Here are several common examples of flatbed loads:
- Heavy machinery, such as farm equipment and forklifts
- Steel beams
- Lumber or logs
- Power poles
- Bricks, blocks, and stone for building
- Formed concrete items, such as septic tanks or culvert pipes
- Long pipes
- Engine parts for refineries, hydroelectric, or nuclear power generators
- Wrapped, stackable products, like shingles or building joists
- Recreational boats and yachts
- Crushed cars
- Shipping containers
- Large cargo that needs to be loaded or unloaded with cranes or other specialized equipment
How Improper Loading Can Be Proven in a Legal Claim
If you plan to take legal action after a trucking accident involving unsecured cargo, you must be able to prove that the accident was, indeed, the result of improperly secured items. The evidence you will need to prove this includes:
- Cargo loading records
- Driving records of the trucker
- Company safety records
- Trucking company HR records detailing the driver’s training, experience, and qualification for flatbed operation
- Logbooks that prove the driver neglected to check the cargo or was not otherwise in compliance with Department of Transportation requirements
- Eyewitness statements that the driver was swerving or driving erratically before the accident
Your legal counsel will review evidence such as photos, videos, and the testimony of witnesses, as well as employer records, driver’s logs, and other relevant documentation. This will help them develop a strategy to prove that the accident was the product of negligence and upon whom the burden of compensation should fall.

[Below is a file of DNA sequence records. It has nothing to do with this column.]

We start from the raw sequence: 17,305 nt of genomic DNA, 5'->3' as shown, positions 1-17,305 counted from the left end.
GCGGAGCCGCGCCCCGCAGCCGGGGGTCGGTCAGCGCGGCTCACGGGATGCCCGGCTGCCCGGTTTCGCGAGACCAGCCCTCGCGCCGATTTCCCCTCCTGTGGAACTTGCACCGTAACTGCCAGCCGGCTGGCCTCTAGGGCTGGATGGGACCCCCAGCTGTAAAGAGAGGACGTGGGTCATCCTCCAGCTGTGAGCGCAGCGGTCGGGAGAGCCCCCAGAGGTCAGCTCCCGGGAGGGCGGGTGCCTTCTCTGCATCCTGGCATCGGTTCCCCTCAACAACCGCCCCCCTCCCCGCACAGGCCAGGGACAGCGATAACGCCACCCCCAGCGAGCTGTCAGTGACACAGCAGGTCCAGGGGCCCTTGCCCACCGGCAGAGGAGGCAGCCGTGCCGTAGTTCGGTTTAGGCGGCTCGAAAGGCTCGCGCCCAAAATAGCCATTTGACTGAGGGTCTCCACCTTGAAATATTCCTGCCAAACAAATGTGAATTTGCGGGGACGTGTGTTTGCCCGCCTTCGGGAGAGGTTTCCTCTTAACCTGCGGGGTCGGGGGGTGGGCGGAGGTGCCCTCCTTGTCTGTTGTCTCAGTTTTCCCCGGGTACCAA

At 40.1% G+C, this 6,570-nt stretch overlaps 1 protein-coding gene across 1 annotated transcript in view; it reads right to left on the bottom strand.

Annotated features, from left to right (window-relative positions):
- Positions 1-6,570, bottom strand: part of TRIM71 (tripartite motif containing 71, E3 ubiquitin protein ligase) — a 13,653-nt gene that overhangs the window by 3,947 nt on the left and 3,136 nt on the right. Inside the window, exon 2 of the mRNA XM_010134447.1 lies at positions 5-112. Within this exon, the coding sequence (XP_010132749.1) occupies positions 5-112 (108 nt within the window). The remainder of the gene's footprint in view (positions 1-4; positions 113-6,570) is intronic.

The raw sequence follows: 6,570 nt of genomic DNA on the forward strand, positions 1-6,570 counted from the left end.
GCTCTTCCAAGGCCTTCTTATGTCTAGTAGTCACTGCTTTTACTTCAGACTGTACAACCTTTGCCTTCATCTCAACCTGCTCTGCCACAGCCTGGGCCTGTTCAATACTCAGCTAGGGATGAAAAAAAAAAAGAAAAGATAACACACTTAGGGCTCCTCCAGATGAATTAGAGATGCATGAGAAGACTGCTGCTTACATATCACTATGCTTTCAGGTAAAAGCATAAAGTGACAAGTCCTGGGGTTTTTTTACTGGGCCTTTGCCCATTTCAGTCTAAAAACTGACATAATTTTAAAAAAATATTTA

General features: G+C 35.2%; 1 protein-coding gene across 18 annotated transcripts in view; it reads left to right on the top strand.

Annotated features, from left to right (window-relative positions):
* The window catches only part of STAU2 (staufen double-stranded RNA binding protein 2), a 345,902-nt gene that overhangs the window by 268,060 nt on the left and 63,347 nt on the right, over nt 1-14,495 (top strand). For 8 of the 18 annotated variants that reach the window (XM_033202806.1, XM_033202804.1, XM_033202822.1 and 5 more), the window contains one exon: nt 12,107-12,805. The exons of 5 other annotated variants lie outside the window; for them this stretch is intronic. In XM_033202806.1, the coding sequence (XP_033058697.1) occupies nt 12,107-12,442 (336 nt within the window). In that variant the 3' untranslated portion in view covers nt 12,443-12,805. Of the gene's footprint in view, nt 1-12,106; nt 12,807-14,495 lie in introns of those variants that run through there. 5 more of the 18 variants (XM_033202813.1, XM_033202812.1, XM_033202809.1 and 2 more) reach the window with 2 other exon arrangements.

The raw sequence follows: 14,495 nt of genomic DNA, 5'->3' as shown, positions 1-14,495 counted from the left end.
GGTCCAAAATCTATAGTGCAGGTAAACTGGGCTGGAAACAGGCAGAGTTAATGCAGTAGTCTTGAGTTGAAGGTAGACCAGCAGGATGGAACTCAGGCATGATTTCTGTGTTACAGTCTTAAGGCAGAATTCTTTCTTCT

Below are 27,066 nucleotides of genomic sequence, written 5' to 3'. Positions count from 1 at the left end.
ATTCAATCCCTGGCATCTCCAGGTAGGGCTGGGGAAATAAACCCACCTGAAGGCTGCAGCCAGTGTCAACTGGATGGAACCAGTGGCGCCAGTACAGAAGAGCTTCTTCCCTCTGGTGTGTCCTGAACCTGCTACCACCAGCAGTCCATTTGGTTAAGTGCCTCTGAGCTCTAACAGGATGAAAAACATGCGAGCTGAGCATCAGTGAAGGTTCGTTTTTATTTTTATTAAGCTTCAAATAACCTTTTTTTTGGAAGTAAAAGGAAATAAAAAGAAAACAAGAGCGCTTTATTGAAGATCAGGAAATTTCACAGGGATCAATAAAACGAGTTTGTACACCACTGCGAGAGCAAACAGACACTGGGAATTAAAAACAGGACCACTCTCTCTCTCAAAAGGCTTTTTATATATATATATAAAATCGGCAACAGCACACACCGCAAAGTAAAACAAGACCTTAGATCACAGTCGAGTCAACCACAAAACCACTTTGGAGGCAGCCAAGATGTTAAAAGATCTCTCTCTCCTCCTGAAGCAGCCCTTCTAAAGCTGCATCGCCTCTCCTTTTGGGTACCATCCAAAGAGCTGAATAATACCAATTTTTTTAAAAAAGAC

How Liability Is Determined When Flying Objects from Trucks Cause an Accident
While it is the driver’s final responsibility to ensure the safety of the load, other parties may be found to have contributed to the accident.
Once gathered, the evidence may demonstrate that deadly mistakes were made by other parties, and in which case, those parties may be held liable. For example, if a loading company that is separate from the shipper or the transporter was responsible for loading the cargo, it’s possible some of the liability may fall upon that company. If the trucking company can be shown to have ignored necessary caution in hiring an inexperienced or poorly trained driver or failed to provide adequate safety equipment, like tie-downs, they may also be required to share the burden of liability.
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Challenges with Accidents Involving Objects Flying Off Trucks
Many adverse conditions can impact an accident. Bad weather, slippery roads, or even heavy, stop-and-go traffic can cause strain on a load. Driving conditions may also cause objects to become loose or work themselves free. Of course, to escape blame, the parties will attempt to shift the responsibility for the accident whenever possible.
Securing the evidence at the accident scene can be extremely difficult because crash scenes are almost always cleared as soon as possible. Therefore, a good plaintiff’s lawyer will act immediately to preserve all evidence so that essential facts are not “lost” in the shuffle following an accident.
Always remember that the trucking company’s insurance provider employs specialized legal staff to avoid liability. They come to a legal challenge perfectly prepared to eliminate the threat the plaintiff represents. If you hope to prevail in such a case, you will need the best evidence, presented compellingly. At a minimum, consulting a truck accident specialist is an excellent first step to obtaining the compensation you deserve.